For the CCH project, Grameen conducted user research and worked closely with Ghana Health Service to identify relevant and useful health content that adhered to community health nurses’ terms of reference and protocols for service provision. They shared their content needs and specifications with K4Health.
K4Health then proposed to Grameen which GHeL courses would be the most appropriate for adaptation. After Grameen selected courses from the proposed list, K4Health pulled out provider-specific content from the selected GHeL courses, removed irrelevant details, such as global statistics, and rewrote some of the content to simplify concepts for easy comprehension.
Finally, Grameen reviewed the content with Ghana Health Service to:
- Ensure the content was relevant and aligned with local health protocols
- Replace photos and graphics with Ghana-specific images
- Provide additional text to illustrate key concepts within the Ghana health system
The adaptation process revealed that 80% of the global GHeL content was relevant as is.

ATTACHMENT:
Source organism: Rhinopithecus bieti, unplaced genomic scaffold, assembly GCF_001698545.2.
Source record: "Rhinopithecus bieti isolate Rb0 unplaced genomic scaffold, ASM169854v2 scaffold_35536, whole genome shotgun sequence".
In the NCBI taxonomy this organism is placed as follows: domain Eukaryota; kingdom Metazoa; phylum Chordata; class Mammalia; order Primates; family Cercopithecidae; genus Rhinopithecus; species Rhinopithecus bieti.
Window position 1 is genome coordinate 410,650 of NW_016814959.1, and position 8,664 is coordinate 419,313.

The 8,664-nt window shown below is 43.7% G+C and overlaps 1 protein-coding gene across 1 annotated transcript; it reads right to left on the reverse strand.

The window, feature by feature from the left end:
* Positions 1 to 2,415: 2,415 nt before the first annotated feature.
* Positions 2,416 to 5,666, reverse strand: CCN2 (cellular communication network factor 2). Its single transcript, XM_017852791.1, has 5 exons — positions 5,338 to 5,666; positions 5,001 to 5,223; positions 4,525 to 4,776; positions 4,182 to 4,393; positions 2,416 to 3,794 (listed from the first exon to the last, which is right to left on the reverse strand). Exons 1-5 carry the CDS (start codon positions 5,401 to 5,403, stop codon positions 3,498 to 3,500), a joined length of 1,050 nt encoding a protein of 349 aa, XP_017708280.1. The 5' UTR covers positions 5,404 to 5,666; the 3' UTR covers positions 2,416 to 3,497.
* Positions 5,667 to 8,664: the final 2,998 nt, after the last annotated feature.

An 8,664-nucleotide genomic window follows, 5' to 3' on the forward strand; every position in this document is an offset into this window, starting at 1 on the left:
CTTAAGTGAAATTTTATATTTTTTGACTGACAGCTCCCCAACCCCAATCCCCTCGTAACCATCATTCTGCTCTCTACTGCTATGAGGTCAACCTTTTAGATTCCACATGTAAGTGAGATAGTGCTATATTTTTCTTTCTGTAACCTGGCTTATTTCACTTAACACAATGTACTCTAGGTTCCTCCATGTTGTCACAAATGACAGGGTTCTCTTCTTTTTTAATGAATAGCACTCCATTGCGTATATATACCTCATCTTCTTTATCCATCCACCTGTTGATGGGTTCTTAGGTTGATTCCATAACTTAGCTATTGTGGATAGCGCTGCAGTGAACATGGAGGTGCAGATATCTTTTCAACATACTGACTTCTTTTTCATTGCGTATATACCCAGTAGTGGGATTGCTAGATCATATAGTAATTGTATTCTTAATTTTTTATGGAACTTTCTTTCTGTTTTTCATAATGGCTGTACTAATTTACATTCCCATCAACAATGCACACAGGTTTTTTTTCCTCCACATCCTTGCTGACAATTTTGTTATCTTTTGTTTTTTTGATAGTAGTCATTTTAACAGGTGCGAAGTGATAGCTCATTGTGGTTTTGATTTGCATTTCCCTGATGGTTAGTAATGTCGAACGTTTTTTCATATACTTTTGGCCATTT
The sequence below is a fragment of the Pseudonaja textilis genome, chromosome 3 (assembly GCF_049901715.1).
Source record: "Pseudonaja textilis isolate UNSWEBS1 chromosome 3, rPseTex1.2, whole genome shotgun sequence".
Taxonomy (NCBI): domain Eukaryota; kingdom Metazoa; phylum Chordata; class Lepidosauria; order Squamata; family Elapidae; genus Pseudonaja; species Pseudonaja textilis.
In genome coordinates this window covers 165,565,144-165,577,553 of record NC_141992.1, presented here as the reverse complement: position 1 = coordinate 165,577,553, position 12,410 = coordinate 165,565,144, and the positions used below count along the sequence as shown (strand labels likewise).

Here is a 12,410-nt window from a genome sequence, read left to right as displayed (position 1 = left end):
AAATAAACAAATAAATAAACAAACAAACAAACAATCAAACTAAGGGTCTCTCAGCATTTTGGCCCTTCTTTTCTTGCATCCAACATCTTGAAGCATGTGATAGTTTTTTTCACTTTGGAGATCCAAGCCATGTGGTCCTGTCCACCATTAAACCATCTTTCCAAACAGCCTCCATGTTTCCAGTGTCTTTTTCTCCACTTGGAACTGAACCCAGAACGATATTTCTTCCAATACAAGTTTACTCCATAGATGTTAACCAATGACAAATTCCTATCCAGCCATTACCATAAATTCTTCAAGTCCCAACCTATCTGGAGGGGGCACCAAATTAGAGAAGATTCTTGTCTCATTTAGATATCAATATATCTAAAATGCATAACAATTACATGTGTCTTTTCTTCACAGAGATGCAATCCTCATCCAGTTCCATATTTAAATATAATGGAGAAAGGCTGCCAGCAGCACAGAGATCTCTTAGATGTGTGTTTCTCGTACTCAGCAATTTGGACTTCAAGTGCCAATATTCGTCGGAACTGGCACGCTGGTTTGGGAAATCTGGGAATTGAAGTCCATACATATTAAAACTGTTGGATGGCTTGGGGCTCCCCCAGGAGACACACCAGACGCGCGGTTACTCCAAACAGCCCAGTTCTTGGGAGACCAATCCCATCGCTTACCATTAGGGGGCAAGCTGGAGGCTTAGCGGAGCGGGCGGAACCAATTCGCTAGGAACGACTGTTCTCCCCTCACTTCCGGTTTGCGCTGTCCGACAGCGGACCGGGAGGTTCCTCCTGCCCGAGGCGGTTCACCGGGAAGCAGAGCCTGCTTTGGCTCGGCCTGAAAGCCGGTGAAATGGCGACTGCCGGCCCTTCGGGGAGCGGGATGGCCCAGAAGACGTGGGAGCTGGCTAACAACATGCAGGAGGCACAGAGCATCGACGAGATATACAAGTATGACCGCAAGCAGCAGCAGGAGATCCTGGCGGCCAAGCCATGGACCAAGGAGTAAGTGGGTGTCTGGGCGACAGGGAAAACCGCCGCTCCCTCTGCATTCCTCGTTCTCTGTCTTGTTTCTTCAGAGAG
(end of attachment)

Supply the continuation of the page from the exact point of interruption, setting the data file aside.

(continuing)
The app and the content were rolled out in a phased approach, starting with the family planning courses for Phase I. This approach made it easier for Grameen to train community health nurses on the app and collect user feedback to make improvements for the Phase II roll-out of adapted maternal, newborn, and child health courses.
Consider Audience Motivation
When designing and delivering content (described in the K4Health content adaptation guide and Part 1 of this series), it’s important to not only think about where and how to reach your intended audience but what motivates them.
During user research, community health nurses told Grameen that the lack of opportunities for career development dampened their motivation. Therefore, Grameen engaged Ghana’s Nursing and Midwifery Council to accredit the adapted courses so that they would count toward continuing professional development credits for re-licensing. To obtain accreditation, Grameen and K4Health needed to add a secondary skills assessment to ensure that community health nurses who passed a course on the app truly understood and could apply the material.